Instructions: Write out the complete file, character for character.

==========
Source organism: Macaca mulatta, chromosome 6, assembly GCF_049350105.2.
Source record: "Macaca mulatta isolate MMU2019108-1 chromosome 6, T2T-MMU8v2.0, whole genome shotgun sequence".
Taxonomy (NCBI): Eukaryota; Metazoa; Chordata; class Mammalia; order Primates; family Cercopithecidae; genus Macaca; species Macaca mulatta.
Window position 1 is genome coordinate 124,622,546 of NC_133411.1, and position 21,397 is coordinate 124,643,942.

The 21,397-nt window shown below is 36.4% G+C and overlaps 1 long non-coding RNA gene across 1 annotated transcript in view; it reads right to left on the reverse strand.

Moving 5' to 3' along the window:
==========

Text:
Source organism: Macaca mulatta, chromosome 6, assembly GCF_049350105.2.
Source record: "Macaca mulatta isolate MMU2019108-1 chromosome 6, T2T-MMU8v2.0, whole genome shotgun sequence".
Taxonomy (NCBI): Eukaryota; Metazoa; Chordata; class Mammalia; order Primates; family Cercopithecidae; genus Macaca; species Macaca mulatta.
Window position 1 is genome coordinate 124,622,546 of NC_133411.1, and position 21,397 is coordinate 124,643,942.

The 21,397-nt window shown below is 36.4% G+C and overlaps 1 long non-coding RNA gene across 1 annotated transcript in view; it reads right to left on the reverse strand.

Moving 5' to 3' along the window: